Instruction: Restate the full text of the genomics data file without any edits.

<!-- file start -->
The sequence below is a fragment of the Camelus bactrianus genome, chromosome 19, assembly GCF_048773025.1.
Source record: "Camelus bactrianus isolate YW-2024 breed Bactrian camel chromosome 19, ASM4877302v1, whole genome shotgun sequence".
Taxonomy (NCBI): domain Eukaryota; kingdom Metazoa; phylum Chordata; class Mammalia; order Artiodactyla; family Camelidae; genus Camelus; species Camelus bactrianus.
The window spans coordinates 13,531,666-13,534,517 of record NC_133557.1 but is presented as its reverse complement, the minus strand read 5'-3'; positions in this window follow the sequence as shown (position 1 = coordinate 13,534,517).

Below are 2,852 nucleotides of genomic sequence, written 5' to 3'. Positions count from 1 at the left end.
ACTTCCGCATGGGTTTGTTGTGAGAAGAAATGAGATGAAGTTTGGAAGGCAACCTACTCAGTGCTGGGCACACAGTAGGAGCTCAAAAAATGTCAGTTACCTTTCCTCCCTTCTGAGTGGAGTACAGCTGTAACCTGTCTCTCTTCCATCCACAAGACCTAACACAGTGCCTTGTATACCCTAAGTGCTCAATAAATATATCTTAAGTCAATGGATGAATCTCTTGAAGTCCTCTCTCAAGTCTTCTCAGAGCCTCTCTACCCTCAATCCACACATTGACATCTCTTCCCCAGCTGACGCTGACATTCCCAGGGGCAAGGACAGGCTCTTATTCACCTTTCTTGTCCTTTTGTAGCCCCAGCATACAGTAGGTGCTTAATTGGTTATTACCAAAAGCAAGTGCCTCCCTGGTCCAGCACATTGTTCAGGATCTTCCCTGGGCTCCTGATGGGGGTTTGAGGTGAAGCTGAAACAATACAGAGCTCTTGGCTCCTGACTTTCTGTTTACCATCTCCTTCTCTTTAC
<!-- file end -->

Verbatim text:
The sequence below is a fragment of the Camelus bactrianus genome, chromosome 19, assembly GCF_048773025.1.
Source record: "Camelus bactrianus isolate YW-2024 breed Bactrian camel chromosome 19, ASM4877302v1, whole genome shotgun sequence".
Taxonomy (NCBI): domain Eukaryota; kingdom Metazoa; phylum Chordata; class Mammalia; order Artiodactyla; family Camelidae; genus Camelus; species Camelus bactrianus.
The window spans coordinates 13,531,666-13,534,517 of record NC_133557.1 but is presented as its reverse complement, the minus strand read 5'-3'; positions in this window follow the sequence as shown (position 1 = coordinate 13,534,517).

Below are 2,852 nucleotides of genomic sequence, written 5' to 3'. Positions count from 1 at the left end.
ACTTCCGCATGGGTTTGTTGTGAGAAGAAATGAGATGAAGTTTGGAAGGCAACCTACTCAGTGCTGGGCACACAGTAGGAGCTCAAAAAATGTCAGTTACCTTTCCTCCCTTCTGAGTGGAGTACAGCTGTAACCTGTCTCTCTTCCATCCACAAGACCTAACACAGTGCCTTGTATACCCTAAGTGCTCAATAAATATATCTTAAGTCAATGGATGAATCTCTTGAAGTCCTCTCTCAAGTCTTCTCAGAGCCTCTCTACCCTCAATCCACACATTGACATCTCTTCCCCAGCTGACGCTGACATTCCCAGGGGCAAGGACAGGCTCTTATTCACCTTTCTTGTCCTTTTGTAGCCCCAGCATACAGTAGGTGCTTAATTGGTTATTACCAAAAGCAAGTGCCTCCCTGGTCCAGCACATTGTTCAGGATCTTCCCTGGGCTCCTGATGGGGGTTTGAGGTGAAGCTGAAACAATACAGAGCTCTTGGCTCCTGACTTTCTGTTTACCATCTCCTTCTCTTTAC